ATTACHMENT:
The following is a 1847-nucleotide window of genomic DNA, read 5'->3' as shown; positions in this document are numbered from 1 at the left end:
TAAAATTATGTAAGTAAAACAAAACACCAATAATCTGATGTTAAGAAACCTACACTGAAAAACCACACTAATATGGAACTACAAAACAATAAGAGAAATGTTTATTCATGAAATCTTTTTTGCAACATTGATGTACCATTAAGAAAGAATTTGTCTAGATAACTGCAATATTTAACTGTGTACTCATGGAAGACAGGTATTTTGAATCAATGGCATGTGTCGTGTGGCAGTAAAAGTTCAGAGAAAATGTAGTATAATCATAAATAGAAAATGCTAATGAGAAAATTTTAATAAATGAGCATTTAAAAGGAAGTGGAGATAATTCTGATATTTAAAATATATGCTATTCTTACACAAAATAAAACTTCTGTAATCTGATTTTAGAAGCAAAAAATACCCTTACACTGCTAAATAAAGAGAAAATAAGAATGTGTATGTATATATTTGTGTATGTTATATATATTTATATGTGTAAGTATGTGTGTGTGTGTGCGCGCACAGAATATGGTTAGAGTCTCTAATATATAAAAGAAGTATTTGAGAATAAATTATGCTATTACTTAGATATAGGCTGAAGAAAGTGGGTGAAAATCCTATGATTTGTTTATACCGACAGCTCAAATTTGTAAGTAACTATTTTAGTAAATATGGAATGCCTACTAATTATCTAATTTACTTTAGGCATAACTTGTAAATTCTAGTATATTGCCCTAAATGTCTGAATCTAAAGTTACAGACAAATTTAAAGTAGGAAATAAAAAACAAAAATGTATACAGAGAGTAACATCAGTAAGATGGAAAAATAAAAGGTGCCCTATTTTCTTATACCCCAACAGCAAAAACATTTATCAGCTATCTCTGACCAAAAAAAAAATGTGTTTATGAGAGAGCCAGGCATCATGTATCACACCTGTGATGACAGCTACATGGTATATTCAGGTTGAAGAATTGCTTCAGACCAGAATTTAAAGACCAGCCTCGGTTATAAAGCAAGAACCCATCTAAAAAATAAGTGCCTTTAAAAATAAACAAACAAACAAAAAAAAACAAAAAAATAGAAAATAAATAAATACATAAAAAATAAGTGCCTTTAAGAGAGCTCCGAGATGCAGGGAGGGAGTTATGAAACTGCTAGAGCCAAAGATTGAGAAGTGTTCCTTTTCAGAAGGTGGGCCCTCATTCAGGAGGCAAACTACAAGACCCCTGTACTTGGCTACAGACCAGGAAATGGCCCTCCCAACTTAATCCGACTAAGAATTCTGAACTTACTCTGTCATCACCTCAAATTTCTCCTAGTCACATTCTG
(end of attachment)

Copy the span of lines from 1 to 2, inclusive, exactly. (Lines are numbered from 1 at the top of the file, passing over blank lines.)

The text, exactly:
The following is a 1847-nucleotide window of genomic DNA, read 5'->3' as shown; positions in this document are numbered from 1 at the left end:
TAAAATTATGTAAGTAAAACAAAACACCAATAATCTGATGTTAAGAAACCTACACTGAAAAACCACACTAATATGGAACTACAAAACAATAAGAGAAATGTTTATTCATGAAATCTTTTTTGCAACATTGATGTACCATTAAGAAAGAATTTGTCTAGATAACTGCAATATTTAACTGTGTACTCATGGAAGACAGGTATTTTGAATCAATGGCATGTGTCGTGTGGCAGTAAAAGTTCAGAGAAAATGTAGTATAATCATAAATAGAAAATGCTAATGAGAAAATTTTAATAAATGAGCATTTAAAAGGAAGTGGAGATAATTCTGATATTTAAAATATATGCTATTCTTACACAAAATAAAACTTCTGTAATCTGATTTTAGAAGCAAAAAATACCCTTACACTGCTAAATAAAGAGAAAATAAGAATGTGTATGTATATATTTGTGTATGTTATATATATTTATATGTGTAAGTATGTGTGTGTGTGTGCGCGCACAGAATATGGTTAGAGTCTCTAATATATAAAAGAAGTATTTGAGAATAAATTATGCTATTACTTAGATATAGGCTGAAGAAAGTGGGTGAAAATCCTATGATTTGTTTATACCGACAGCTCAAATTTGTAAGTAACTATTTTAGTAAATATGGAATGCCTACTAATTATCTAATTTACTTTAGGCATAACTTGTAAATTCTAGTATATTGCCCTAAATGTCTGAATCTAAAGTTACAGACAAATTTAAAGTAGGAAATAAAAAACAAAAATGTATACAGAGAGTAACATCAGTAAGATGGAAAAATAAAAGGTGCCCTATTTTCTTATACCCCAACAGCAAAAACATTTATCAGCTATCTCTGACCAAAAAAAAAATGTGTTTATGAGAGAGCCAGGCATCATGTATCACACCTGTGATGACAGCTACATGGTATATTCAGGTTGAAGAATTGCTTCAGACCAGAATTTAAAGACCAGCCTCGGTTATAAAGCAAGAACCCATCTAAAAAATAAGTGCCTTTAAAAATAAACAAACAAACAAAAAAAAACAAAAAAATAGAAAATAAATAAATACATAAAAAATAAGTGCCTTTAAGAGAGCTCCGAGATGCAGGGAGGGAGTTATGAAACTGCTAGAGCCAAAGATTGAGAAGTGTTCCTTTTCAGAAGGTGGGCCCTCATTCAGGAGGCAAACTACAAGACCCCTGTACTTGGCTACAGACCAGGAAATGGCCCTCCCAACTTAATCCGACTAAGAATTCTGAACTTACTCTGTCATCACCTCAAATTTCTCCTAGTCACATTCTG